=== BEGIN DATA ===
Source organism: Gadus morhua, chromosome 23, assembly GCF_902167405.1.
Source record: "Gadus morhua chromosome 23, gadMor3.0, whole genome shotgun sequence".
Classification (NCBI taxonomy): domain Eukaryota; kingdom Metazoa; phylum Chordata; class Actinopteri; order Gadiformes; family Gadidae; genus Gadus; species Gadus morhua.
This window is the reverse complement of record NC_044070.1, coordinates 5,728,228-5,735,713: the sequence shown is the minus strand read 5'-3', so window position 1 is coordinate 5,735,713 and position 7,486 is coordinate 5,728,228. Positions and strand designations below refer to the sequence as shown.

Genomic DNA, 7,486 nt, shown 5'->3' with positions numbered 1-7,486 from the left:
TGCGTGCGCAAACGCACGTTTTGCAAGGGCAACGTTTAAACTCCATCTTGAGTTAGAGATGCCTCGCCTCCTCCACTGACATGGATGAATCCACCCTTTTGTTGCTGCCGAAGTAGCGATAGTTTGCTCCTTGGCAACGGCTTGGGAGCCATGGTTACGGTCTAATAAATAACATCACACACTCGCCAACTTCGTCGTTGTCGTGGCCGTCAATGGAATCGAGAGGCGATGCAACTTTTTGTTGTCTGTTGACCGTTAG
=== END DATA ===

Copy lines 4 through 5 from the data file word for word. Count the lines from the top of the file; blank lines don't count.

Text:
This window is the reverse complement of record NC_044070.1, coordinates 5,728,228-5,735,713: the sequence shown is the minus strand read 5'-3', so window position 1 is coordinate 5,735,713 and position 7,486 is coordinate 5,728,228. Positions and strand designations below refer to the sequence as shown.

Genomic DNA, 7,486 nt, shown 5'->3' with positions numbered 1-7,486 from the left: